Health and Fitness for Women with Epilepsy
Epilepsy News From: Wednesday, September 28, 2022
Each September, the last Wednesday of the month is recognized as National Women’s Health and Fitness Day. Maintaining realistic goals for your health and wellness can help many women better manage their epilepsy. Take this time to prioritize yourself and read more about how wellness and exercise can be worked into your regular routine. Please remember that every woman’s body is different, and what works for some may not work for everyone. Consult your healthcare provider before making any significant changes to your health and fitness goals.
Health and Wellness
Women and girls with epilepsy have unique health issues that may be affected by their epilepsy or by treatments used to control seizures. Below are a few important health-related topics that women should consider when discussing health with their physician.
Hormonal changes can impact epilepsy from puberty through menopause. The hormonal changes during the menstrual cycle are the most likely cause of changes in seizure frequency. The brain contains many nerve cells that are directly affected by estrogen and progesterone, the main sex hormones in women. While physicians continue to study the link between hormones and seizure frequency, it’s important to talk to your doctor about the best way to minimize seizure frequency during certain stages of your menstrual cycle.
Birth Control and Anti-Seizure Medications
When discussing contraception with your healthcare team, it’s important to note that certain anti-seizure medications can interfere with the effectiveness of hormonal birth control. When talking to your doctor, make sure to discuss all possible contraception options that best fit your needs based on your anti-seizure medication.
Other Health Considerations
For some women, epilepsy can be disabling and can cause many different health problems. Some may have epilepsy along with other disabilities. Women with multiple disabilities may also experience issues with mobility, sensation, pain, thinking or memory, sleep, fatigue, sexuality, and other hormonal problems. Unfortunately, these issues may not be discussed openly. Never be afraid to bring up a health topic that is important to you when speaking with your healthcare team.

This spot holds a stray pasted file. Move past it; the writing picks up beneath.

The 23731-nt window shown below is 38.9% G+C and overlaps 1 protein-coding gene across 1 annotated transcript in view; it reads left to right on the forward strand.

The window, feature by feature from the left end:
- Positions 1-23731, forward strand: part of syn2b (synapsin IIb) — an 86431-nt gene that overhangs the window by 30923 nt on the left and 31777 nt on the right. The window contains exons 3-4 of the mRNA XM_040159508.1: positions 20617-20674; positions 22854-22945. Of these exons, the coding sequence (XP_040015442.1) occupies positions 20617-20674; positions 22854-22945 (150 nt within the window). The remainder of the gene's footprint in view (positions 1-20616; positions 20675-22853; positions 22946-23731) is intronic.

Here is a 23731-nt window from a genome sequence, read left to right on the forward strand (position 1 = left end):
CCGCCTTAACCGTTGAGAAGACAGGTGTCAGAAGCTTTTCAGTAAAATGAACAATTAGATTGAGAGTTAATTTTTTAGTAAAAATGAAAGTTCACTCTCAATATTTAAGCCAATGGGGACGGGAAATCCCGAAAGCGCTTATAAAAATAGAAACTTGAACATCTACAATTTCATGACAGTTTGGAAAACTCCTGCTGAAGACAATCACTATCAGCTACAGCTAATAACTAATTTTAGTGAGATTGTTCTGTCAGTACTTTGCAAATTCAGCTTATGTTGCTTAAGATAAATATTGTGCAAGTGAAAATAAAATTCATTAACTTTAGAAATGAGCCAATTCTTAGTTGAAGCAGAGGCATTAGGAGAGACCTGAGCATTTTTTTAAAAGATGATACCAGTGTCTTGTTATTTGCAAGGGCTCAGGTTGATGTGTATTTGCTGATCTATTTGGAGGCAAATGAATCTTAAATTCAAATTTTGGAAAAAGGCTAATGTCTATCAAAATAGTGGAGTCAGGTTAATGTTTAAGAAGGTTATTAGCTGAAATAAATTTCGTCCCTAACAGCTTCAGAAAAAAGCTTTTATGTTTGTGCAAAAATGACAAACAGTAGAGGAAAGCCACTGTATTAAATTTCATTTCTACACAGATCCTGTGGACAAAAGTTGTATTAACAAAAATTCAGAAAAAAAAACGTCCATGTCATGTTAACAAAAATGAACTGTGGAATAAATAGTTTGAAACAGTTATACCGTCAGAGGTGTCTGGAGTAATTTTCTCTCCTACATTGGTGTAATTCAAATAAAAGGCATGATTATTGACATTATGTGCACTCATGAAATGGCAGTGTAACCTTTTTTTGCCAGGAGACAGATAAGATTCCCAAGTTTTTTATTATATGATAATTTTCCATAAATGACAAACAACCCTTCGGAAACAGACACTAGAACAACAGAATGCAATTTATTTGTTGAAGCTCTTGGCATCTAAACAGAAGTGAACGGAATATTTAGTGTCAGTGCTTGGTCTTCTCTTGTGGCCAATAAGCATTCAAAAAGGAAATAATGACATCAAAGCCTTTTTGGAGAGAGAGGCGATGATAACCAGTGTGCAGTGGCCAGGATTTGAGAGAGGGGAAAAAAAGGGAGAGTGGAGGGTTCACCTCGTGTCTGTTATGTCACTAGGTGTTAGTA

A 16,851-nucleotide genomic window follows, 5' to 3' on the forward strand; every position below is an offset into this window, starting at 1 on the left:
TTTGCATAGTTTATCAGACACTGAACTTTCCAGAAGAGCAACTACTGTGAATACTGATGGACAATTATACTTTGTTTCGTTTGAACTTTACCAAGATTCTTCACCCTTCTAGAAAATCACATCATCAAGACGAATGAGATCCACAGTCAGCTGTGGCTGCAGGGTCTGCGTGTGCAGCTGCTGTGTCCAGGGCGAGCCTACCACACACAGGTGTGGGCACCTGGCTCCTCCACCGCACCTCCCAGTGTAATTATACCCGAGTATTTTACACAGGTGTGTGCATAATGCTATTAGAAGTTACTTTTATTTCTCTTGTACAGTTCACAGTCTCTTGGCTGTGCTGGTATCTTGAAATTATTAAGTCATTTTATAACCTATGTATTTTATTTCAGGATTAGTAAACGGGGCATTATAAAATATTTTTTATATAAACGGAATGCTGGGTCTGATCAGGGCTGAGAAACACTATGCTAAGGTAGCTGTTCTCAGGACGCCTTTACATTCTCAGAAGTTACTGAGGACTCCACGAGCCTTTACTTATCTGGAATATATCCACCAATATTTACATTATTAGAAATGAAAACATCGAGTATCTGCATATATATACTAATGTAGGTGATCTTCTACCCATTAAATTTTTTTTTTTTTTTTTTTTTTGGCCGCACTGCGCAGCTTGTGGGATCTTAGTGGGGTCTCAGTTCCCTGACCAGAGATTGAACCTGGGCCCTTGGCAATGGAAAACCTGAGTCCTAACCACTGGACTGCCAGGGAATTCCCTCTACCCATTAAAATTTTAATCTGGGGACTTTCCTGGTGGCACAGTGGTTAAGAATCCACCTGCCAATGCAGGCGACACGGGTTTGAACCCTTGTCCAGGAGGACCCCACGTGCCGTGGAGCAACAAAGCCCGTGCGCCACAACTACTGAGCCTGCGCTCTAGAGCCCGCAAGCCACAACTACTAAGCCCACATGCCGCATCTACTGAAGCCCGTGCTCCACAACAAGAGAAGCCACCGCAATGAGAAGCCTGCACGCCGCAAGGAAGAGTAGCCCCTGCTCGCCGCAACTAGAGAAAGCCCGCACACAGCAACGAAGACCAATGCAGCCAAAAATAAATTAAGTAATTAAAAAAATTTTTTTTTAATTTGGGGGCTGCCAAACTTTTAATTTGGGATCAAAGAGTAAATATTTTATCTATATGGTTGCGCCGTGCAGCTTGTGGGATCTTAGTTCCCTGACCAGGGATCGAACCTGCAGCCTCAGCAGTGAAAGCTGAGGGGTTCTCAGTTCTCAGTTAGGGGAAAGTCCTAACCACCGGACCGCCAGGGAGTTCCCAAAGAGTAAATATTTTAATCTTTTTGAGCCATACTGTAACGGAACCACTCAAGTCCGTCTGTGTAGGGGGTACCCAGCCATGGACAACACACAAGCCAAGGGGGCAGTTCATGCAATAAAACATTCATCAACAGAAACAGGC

When monitoring your health along with your doctor, consider working on a fitness routine. Studies have shown that regular exercise provides physical and emotional benefits for people living with epilepsy. For some women with epilepsy, it can be difficult to find an exercise routine that works for them and feels safe. Below are some suggestions to help you feel comfortable when starting your fitness journey.
Exercising with epilepsy can pose safety risks for some women depending on their seizure frequency. Never begin a new exercise routine without first consulting your doctor. Once it’s safe to begin exercising, there are additional steps you can take to help avoid injury. Using the buddy system while exercising is a great way to socialize and get moving. Invite your friends or family to go for a light walk, or to try an online yoga tutorial. If you are doing an in-person group activity, make sure to let your instructor know ahead of time that you have epilepsy in case of an emergency. Also consider wearing a medical identification bracelet or necklace with your name, emergency contact information, medication, allergies, and more in case you do have a seizure.
Start At Your Own Pace
It may be tempting to start a new exercise routine quickly, especially if you’re excited about the activity you’ve chosen. If you’re new to exercising, start in short intervals one or two times a week. Once you’re more comfortable with your ability, consider increasing the frequency and intensity of your workout. Do not exercise if you have not gotten the appropriate amount of sleep, if you have not eaten well that day, or if you feel that you are too stressed to focus properly on the activity you are doing. Remember, your exercise routine is meant to fit you and your comfort level. If you do not feel that exercise is right for you at any time in your epilepsy journey, talk to your healthcare team and discontinue your activities until you feel well enough to start again.
No matter where you are in life, paying attention to your own health and staying fit is vital to happiness and overall quality of life. We encourage you to connect with other women living with epilepsy to share your own personal wellness goals and make new connections. Together, women in the epilepsy community can improve their wellness one step at a time.